Election Posters to go and greater choice for voters on polling day under Marshall Government’s sweeping electoral changes

Expanded pre-poll voting options, a ban on election corflutes on public roads and optional preferential voting for House of Assembly candidates are among a suite of reforms being introduced to State Parliament by the Marshall Liberal Government this week.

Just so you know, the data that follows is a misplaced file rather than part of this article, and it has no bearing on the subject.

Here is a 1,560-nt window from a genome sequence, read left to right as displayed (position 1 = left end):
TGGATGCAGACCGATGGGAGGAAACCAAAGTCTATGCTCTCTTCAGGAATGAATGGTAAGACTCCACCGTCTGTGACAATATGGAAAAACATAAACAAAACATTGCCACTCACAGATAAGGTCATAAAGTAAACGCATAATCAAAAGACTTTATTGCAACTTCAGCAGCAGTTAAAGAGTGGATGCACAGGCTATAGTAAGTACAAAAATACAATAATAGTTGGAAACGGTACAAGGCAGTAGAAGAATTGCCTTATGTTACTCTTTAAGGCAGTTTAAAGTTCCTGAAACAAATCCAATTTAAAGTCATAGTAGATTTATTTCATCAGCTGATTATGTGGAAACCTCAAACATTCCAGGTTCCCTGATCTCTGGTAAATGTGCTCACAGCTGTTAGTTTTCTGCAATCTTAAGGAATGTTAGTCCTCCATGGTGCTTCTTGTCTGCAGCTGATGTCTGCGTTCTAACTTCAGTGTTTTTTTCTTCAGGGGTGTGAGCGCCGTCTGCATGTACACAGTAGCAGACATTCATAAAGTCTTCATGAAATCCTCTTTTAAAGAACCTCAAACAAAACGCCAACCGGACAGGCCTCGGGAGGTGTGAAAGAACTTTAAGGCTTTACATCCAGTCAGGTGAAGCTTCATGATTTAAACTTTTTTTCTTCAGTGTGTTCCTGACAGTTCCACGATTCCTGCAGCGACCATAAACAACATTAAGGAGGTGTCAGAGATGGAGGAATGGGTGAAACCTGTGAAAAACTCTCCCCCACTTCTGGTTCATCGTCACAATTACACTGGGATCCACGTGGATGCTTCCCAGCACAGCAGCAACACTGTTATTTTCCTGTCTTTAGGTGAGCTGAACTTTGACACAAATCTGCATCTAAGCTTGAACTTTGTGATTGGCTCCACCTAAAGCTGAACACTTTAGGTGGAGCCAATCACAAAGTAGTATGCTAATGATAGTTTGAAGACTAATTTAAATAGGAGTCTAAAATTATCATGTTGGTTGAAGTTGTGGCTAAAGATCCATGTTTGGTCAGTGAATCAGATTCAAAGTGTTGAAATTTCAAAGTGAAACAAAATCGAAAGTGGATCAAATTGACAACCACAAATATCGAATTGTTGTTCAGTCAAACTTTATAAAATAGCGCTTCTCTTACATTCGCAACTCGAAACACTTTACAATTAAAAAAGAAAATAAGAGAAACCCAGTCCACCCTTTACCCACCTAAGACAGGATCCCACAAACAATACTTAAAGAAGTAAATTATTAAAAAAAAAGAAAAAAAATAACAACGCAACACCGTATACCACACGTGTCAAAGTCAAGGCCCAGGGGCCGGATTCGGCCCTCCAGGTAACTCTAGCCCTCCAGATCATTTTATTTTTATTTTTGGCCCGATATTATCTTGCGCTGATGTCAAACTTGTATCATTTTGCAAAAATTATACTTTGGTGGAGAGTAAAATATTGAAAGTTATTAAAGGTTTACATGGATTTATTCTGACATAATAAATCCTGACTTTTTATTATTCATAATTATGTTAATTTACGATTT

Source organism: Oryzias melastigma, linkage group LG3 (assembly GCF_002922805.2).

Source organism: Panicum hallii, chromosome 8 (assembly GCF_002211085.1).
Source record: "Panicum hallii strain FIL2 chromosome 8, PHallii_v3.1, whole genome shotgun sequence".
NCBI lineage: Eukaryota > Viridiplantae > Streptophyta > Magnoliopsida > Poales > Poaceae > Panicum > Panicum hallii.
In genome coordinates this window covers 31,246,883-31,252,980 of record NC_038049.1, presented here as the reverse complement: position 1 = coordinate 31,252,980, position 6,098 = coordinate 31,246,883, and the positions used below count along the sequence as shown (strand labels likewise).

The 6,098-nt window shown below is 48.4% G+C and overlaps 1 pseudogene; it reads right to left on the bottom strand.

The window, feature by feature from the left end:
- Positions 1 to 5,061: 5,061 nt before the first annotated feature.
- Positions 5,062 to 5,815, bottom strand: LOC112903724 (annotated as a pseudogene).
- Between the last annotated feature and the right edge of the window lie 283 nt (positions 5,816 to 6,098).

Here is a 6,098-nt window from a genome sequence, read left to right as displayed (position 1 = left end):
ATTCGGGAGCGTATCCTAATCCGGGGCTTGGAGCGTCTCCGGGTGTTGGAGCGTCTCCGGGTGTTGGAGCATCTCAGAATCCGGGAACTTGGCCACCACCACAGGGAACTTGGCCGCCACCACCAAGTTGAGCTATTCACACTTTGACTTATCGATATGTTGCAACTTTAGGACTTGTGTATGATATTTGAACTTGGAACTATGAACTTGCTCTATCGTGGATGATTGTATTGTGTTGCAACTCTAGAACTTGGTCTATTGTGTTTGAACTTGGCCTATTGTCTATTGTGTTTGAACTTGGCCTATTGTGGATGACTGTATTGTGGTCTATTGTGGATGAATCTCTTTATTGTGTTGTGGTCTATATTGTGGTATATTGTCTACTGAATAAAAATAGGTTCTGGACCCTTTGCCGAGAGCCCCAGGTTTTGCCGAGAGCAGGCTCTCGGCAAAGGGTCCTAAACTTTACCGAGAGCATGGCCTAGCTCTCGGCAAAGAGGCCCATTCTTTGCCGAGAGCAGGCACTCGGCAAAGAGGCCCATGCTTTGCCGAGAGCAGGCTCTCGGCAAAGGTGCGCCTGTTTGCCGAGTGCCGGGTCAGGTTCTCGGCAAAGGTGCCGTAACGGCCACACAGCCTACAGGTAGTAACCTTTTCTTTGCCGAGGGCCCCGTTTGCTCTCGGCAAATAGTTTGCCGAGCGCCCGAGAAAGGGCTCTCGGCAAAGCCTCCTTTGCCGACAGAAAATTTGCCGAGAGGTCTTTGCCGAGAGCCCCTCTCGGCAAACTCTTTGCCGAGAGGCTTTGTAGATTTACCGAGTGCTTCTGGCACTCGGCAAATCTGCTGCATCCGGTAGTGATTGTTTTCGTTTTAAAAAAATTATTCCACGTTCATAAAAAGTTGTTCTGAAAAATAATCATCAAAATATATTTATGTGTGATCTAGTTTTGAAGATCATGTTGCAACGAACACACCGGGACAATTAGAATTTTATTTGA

Attorney-General, Vickie Chapman said the proposed reforms were designed to support the democratic process, give voters greater choice and bring South Australia’s election laws up to speed with voter’s needs.“The fact is, in this day and age, corflutes on public roads serve very little purpose,” Attorney-General Chapman said. They’re costly, detrimental to the environment and public safety and do little to educate voters about a candidate or their platform. “By establishing optional preferential voting in the Lower House, we are providing transparency through the voting process, stopping backdoor deals and letting voters clearly choose the party they want to support. “It simplifies the process for voters, while allowing voters to clearly understand where their vote and their preferences are going. “I stress this is optional, and voters will still be able to allocate their preferences more comprehensively, should they choose to do so. ”Attorney-General Chapman said recommendations from the Electoral Commission that the Government has adopted include providing more online options to both voters and candidates, along with increased opportunities for pre-poll voting. “This Bill will extend the powers of the Electoral Commission, so they have the authority to establish pre-poll voting booths at any location they deem appropriate, and also removes the eligibility criteria that pre-poll voters have previously been required to meet to get more people voting at times convenient to them,” Ms Chapman said.“ In addition, people wishing to cast their vote by mail will be able to apply for a ballot online, election information and public notices will be published on the Internet, rather than a newspaper, and candidates will be able to lodge their candidate information and how to vote cards online.